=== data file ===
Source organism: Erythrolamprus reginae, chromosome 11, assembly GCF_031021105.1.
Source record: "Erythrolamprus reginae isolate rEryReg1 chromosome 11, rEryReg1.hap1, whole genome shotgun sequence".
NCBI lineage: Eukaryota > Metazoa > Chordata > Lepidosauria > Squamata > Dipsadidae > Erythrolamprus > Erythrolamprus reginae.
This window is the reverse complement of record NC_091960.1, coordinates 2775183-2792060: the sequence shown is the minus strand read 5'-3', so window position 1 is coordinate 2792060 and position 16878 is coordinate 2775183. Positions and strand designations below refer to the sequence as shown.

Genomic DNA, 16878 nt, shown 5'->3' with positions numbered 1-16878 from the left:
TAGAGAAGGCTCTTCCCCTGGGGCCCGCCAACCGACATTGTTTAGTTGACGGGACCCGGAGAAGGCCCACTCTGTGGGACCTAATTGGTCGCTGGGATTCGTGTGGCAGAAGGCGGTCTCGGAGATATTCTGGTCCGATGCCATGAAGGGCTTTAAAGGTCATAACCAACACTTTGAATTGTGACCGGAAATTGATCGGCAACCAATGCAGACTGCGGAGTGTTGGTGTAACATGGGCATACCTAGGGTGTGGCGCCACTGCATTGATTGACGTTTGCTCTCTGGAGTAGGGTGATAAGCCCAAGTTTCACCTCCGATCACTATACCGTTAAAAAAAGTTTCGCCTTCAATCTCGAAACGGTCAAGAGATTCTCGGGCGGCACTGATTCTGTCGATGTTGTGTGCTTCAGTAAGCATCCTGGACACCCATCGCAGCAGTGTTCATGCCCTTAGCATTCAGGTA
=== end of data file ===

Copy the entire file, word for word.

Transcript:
Source organism: Erythrolamprus reginae, chromosome 11, assembly GCF_031021105.1.
Source record: "Erythrolamprus reginae isolate rEryReg1 chromosome 11, rEryReg1.hap1, whole genome shotgun sequence".
NCBI lineage: Eukaryota > Metazoa > Chordata > Lepidosauria > Squamata > Dipsadidae > Erythrolamprus > Erythrolamprus reginae.
This window is the reverse complement of record NC_091960.1, coordinates 2775183-2792060: the sequence shown is the minus strand read 5'-3', so window position 1 is coordinate 2792060 and position 16878 is coordinate 2775183. Positions and strand designations below refer to the sequence as shown.

Genomic DNA, 16878 nt, shown 5'->3' with positions numbered 1-16878 from the left:
TAGAGAAGGCTCTTCCCCTGGGGCCCGCCAACCGACATTGTTTAGTTGACGGGACCCGGAGAAGGCCCACTCTGTGGGACCTAATTGGTCGCTGGGATTCGTGTGGCAGAAGGCGGTCTCGGAGATATTCTGGTCCGATGCCATGAAGGGCTTTAAAGGTCATAACCAACACTTTGAATTGTGACCGGAAATTGATCGGCAACCAATGCAGACTGCGGAGTGTTGGTGTAACATGGGCATACCTAGGGTGTGGCGCCACTGCATTGATTGACGTTTGCTCTCTGGAGTAGGGTGATAAGCCCAAGTTTCACCTCCGATCACTATACCGTTAAAAAAAGTTTCGCCTTCAATCTCGAAACGGTCAAGAGATTCTCGGGCGGCACTGATTCTGTCGATGTTGTGTGCTTCAGTAAGCATCCTGGACACCCATCGCAGCAGTGTTCATGCCCTTAGCATTCAGGTA